3. You both work hard to keep the farm running smoothly. It’s amazing how much it means to your spouse when you tell him or her that you appreciate all they do. Don’t assume the other person knows it, either! It’s amazing how many men will say that his wife should know he is working hard for her and their family, and vice versa. And even if your spouse does know that he or she is appreciated, it is still nice to hear!
  4. Check in on each other during the day. With cell phones, this is much easier than it was years ago. No matter how busy or stressed you are with the cattle, crops, or keeping the house, you need to make the time to touch base and say, “I love you and hope your day is going well.”
  5. Realize that you are in this together. If you start adopting the attitude that you need to take care of your needs first, chances are your spouse will adopt the same attitude. The more you help and nurture your spouse, the more your spouse will want to do the same for you.

Pork is one of the most widely eaten foods throughout the world. It is no surprise then that raising pigs is one of the most profitable business ventures.

While pig farming is not particularly difficult, it is time consuming and takes a lot of energy. If you are considering adding pigs to your farming operation, or are contemplating raising pigs exclusively, it is important that you know exactly what is involved in raising pigs.

There are two ways to raise pigs: pasturing pigs or raising them in a barn. Pasturing pigs is a viable option as long as you have enough land and that land is soil and grass rich. It also will be necessary to fence in your pigs to prevent them from wandering too far afield. Young pigs need to be fenced in even smaller areas because they need to remain close to food and water.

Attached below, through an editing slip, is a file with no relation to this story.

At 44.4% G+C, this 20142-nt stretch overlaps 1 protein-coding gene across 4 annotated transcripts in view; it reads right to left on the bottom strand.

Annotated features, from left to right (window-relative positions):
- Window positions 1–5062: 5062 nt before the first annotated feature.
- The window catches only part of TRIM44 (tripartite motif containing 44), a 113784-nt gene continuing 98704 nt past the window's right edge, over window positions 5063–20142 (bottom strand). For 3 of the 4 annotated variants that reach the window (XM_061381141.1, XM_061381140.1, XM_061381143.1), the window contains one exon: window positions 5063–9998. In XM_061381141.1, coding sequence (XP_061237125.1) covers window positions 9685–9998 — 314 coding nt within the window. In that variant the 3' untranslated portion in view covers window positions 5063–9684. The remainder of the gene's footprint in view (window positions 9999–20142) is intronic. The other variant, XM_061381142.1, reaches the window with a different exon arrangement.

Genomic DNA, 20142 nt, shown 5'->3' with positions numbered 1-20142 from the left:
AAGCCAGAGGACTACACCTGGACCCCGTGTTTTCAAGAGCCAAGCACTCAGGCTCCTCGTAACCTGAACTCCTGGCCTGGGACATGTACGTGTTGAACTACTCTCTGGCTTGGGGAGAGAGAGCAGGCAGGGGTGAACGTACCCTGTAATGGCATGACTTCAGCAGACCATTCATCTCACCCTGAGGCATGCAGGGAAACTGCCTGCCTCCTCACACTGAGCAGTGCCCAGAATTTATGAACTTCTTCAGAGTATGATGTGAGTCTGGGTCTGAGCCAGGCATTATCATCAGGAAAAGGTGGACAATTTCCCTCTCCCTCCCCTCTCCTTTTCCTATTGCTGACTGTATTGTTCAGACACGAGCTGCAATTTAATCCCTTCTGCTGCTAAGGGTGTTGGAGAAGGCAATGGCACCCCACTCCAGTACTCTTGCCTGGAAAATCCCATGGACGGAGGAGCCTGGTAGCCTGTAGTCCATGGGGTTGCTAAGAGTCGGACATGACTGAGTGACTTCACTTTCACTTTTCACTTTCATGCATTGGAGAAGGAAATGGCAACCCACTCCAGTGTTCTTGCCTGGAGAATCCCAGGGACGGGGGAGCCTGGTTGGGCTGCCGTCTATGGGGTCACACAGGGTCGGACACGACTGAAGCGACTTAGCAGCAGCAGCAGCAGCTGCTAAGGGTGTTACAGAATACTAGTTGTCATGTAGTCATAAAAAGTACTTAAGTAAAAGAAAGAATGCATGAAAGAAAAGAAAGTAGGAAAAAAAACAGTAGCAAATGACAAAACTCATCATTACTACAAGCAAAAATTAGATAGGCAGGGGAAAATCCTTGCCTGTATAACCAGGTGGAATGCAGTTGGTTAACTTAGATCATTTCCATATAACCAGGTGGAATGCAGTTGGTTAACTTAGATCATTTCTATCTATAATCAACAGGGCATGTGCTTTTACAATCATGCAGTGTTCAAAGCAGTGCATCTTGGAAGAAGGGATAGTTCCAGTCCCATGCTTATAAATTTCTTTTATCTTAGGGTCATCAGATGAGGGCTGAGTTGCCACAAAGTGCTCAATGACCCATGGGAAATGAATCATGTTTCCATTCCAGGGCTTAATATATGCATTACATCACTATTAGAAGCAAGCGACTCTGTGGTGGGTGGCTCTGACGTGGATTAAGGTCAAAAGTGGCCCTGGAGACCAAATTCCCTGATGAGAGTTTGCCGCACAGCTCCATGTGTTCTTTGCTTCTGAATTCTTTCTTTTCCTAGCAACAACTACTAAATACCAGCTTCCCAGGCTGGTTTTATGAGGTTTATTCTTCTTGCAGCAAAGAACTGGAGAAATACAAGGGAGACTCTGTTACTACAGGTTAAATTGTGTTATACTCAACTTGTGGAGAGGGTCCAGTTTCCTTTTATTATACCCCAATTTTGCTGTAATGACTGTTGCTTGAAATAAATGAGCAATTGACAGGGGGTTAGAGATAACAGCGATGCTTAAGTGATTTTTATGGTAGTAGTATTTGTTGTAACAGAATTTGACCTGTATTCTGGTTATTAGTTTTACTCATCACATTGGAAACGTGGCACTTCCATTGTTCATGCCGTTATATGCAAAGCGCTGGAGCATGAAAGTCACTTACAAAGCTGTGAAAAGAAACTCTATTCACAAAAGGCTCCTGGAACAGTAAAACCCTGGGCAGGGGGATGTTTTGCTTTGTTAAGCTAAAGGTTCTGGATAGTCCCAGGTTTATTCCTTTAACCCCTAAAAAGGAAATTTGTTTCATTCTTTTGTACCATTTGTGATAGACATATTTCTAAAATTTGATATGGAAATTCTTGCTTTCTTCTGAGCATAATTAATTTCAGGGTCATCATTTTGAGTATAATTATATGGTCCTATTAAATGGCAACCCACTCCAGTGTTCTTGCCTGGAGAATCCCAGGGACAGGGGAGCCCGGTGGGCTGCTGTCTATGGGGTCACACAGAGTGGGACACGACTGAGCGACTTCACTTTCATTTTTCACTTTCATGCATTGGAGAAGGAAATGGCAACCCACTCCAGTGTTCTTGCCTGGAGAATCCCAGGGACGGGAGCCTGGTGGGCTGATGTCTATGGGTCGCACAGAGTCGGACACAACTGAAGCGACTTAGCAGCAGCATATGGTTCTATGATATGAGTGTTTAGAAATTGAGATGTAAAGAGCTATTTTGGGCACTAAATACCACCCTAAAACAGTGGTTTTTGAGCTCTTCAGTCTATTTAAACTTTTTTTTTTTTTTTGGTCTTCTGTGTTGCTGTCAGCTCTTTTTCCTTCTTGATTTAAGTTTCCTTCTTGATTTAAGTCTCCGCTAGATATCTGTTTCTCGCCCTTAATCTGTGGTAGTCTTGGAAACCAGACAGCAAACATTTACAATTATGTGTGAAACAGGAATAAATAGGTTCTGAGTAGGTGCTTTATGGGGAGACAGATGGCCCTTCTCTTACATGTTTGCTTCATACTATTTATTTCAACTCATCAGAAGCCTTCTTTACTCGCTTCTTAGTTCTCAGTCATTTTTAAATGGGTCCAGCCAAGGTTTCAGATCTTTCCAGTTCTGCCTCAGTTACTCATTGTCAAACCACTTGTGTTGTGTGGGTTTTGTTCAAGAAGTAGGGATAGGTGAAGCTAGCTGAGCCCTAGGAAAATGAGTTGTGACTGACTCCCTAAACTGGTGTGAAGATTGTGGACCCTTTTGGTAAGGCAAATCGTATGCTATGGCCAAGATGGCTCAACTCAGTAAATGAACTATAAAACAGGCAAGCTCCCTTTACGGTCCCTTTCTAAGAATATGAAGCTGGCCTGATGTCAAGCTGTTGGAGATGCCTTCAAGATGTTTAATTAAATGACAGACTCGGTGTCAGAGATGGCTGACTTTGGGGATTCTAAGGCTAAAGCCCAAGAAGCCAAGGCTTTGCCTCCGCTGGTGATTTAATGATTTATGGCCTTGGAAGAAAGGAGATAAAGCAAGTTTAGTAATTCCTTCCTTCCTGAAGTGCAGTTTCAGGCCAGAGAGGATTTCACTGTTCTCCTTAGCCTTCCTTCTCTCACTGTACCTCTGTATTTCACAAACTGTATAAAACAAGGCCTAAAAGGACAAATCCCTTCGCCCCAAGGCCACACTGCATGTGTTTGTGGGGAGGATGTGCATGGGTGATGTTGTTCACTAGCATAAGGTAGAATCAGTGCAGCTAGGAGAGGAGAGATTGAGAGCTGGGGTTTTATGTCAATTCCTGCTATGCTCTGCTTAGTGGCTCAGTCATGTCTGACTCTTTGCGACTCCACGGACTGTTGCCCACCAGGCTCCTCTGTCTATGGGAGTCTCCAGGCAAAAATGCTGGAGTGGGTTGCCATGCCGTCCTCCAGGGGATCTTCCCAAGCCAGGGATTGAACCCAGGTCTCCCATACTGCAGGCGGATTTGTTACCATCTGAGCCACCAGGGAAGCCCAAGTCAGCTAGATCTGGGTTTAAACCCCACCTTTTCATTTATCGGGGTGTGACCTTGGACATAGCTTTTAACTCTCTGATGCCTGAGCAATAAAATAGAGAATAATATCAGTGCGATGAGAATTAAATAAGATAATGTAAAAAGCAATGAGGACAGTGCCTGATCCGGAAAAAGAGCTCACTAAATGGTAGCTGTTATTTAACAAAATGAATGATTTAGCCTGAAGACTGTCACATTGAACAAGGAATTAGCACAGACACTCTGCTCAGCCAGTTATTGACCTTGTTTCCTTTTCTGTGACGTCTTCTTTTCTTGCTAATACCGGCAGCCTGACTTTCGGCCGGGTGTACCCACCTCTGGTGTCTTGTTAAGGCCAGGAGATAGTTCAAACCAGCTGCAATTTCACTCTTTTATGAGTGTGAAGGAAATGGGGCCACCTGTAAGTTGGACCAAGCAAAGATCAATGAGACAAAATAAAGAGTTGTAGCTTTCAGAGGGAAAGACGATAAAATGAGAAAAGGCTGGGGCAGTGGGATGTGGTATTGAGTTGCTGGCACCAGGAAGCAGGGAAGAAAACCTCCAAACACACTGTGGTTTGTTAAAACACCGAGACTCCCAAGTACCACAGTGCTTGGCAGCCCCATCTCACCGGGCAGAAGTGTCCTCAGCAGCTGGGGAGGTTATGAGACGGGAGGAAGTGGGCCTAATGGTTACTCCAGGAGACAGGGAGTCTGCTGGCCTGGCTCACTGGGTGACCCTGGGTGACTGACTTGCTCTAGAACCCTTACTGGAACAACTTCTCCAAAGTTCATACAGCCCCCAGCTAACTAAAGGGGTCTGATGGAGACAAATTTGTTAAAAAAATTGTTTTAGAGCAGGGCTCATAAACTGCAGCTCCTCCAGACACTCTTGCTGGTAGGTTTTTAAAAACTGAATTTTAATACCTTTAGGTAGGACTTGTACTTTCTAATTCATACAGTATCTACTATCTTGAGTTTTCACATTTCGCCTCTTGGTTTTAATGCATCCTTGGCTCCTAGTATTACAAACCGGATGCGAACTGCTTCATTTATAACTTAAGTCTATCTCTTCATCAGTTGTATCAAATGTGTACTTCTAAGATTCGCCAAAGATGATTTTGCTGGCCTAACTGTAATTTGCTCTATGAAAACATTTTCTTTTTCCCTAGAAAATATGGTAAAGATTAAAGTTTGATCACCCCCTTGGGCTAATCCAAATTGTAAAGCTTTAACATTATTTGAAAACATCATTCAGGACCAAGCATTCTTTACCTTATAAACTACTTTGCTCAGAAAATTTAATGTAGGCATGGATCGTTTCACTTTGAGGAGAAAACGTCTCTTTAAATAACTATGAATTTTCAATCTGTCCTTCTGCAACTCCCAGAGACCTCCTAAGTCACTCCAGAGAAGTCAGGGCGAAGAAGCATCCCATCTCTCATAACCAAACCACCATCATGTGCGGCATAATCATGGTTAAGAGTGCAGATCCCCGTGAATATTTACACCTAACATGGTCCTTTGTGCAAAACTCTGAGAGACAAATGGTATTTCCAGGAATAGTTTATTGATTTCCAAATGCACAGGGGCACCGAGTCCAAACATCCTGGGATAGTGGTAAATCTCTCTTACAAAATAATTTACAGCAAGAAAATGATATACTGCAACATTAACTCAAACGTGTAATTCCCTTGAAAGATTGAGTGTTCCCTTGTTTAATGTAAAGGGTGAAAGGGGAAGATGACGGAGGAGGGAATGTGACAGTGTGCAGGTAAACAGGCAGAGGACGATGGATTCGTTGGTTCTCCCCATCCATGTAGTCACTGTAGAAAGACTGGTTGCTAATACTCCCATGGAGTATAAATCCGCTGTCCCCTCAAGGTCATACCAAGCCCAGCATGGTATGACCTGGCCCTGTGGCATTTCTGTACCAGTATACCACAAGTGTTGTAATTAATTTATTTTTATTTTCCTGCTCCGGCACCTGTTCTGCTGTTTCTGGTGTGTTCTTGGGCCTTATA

While pigs rarely set out to destroy fencing, adult pigs are very strong and can do damage without trying very hard. When building a fence for your pigs, make sure that you use strong wood or other fencing material and that you dig the poles deep into the ground since pigs like to dig. As a general rule, every pig should have about one-tenth of an acre of pasture.

Raising pigs in a barn has its advantages. Cleaning up after pigs raised in a barn is relatively simple; you can better control what the pigs consume; and a barn provides much-needed shade for pigs.

Your pig barn should be divided into two areas. As a general rule the feeding area should be about 10 feet by 10 feet for every two pigs and the resting area should be about half that size, or five feet by five feet. The best pig barns are concrete and have a sloped floor so that when you use a hose to clean the barn the water will drain away easily.

If you are committed to raising pigs, experienced pig farmers list the following helpful hints to help make sure that your endeavor is both profitable and enjoyable:

  • Bigger and meatier pigs bring in the most money. Make sure your pigs get the correct amount of nutrients but try to avoid supplements. If you are grazing your pigs, make sure there is plenty of pasture grass available.
  • Never feed your pigs potatoes or raw meat – both can be toxic to these animals. While pigs will eat almost anything, that doesn’t mean that they should.
  • Control the amount of food your pigs consume. If your pigs are trough-fed, it is important that there is no food left in the trough after 30 minutes. If there is, you are overfeeding. This is not only bad for your pigs, you will waste money in food costs.
  • Plenty of fresh water is essential to healthy pigs. Keep in mind that pigs like to clean themselves in water so make sure you clean their water troughs regularly.

Farmers are often the target of radical environmentalists who try to perpetuate the myth that farmers have absolutely no concern for the land and only see it as a means to make money. Of course nothing could be further from the truth.